In regard to the large shrub that could become a tree (not sure what it is, maybe Podocarpus) I'm meaning that it would do a lot more for the house if it was 15' tall and limbed up so that when looking out the window, the canopy was above one's head and one was looking through the "screen" of its trunks. Keep it multi-trunk as that is the only practical conversion possible. Your house looks naked of any tree-like plants connecting its upper reaches to earth and giving it a nestled-in feeling. To begin the process, you would strip the foliage, twigs & lateral branches away from the upright (greater vertical than 45*) trunks... to 50% of plant height. No cutting at top or only minimal to shape.

Hopefully, you will be ruthless in raising the canopy of the oak this weekend.

Good luck!


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There comes a point at which one must come to terms with one's soil and climate because, in the end, they always prevail. I wonder if you might not find it instructive to devote a day to touring the River Oaks area. You will find there nothing like your "inspirational" images, and this is hardly because the the owners of these lavish properties are ignorant of the beauties of Tuscany, Umbria and the Northern Lakes. It is because even Old Money cannot transcend the limitations imposed by environment.


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RE: Front Yard in need of Inspiration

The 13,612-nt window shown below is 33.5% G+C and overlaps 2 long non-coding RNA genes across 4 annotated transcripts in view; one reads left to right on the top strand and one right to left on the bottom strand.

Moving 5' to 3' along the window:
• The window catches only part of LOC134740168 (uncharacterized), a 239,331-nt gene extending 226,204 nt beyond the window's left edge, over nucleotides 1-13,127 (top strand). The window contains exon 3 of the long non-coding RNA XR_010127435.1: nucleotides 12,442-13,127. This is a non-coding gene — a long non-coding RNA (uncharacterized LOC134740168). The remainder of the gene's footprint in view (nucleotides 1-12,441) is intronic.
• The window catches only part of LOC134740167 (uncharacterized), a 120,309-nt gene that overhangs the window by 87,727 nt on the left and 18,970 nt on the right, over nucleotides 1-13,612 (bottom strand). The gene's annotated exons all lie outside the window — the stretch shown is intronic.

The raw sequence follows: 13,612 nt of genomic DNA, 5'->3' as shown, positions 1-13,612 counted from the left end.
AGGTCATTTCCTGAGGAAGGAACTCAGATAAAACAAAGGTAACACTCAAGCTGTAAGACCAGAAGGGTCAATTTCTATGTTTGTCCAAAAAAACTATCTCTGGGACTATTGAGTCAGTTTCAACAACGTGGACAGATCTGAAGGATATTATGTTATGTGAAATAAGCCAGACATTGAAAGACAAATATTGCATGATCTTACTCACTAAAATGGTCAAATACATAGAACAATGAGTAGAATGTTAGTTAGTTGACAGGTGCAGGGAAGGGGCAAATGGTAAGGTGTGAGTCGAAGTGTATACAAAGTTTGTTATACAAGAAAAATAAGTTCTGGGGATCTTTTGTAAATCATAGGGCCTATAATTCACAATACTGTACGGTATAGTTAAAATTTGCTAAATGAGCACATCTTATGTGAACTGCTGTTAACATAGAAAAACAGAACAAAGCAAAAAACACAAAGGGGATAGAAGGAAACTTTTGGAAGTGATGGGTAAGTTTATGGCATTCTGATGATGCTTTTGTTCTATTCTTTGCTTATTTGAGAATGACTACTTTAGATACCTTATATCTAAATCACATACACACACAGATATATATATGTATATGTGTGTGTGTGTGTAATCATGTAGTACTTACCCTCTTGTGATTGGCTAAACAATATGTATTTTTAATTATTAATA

Whitecap, I hope you are working on a good novel!


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RE: Front Yard in need of Inspiration

As I mentioned very early on in this thread, I am new to the country and gardening in this climate, that is why I was asking for help. Everyone has to start learning from the beginning.


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RE: Front Yard in need of Inspiration

Whitecap--oh, yes, you can, too! Just because people DON'T doesn't mean they CAN'T.

Pampas grass grows GREAT there. Saw palmettos and yucca can actually give a lush look in the right context. Chatruese liriope. Creeping phlox. Perennial dianthus. Lantana goes bonkers. Nepeta "Walker's Low" would PROBABLY do. Moonbeam coreopsis. Galliarda. Daylilies--as much for the vegetation as the bloom. Elephant ear. Some super-hardy bananas. Artemisia should do. Russian sage. Fill in with periwinkle and dusty miller (pinch back all attempts at DM flowering). Crepe myrtle, too, and oleander. Then sow some zinnias where they can go bonkers--pull them out when frost kills them.


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RE: Front Yard in need of Inspiration

Dotty, don't get too bent out of shape. I'm only griping (moderately) because it took 39 posts before you finally revealed that you are after a lush, lavish perennial rock garden botanical paradise. I am so not the person to offer that kind of help and if you'd revealed that early on, many of the people who could help you might have plunged right in on it. If you review the thread, you see I had the sense you wanted something more... and was begging you--like pulling teeth--for direction about it. You answer was, Oh no... I just want it nice. Just some plain nice landscaping.... when you really want something entirely different. I think you stood in the way of your own goals. Listen, there are no hard feelings, but if you want advice that's appropriate to your desires, don't be evasive or withhold pertinent information. Some of the people who might contribute may well have stopped following the thread if it was going in a boring plain landscape direction that interested them less. You might consider starting the thread over with a brief explanation of what material you don't want to re-hash (if it was resolved here) and then go on from there. Those last two pictures should be in your first post. Sometimes it's not as easy to get on the right path here as we'd like. Don't worry about it. Just move on.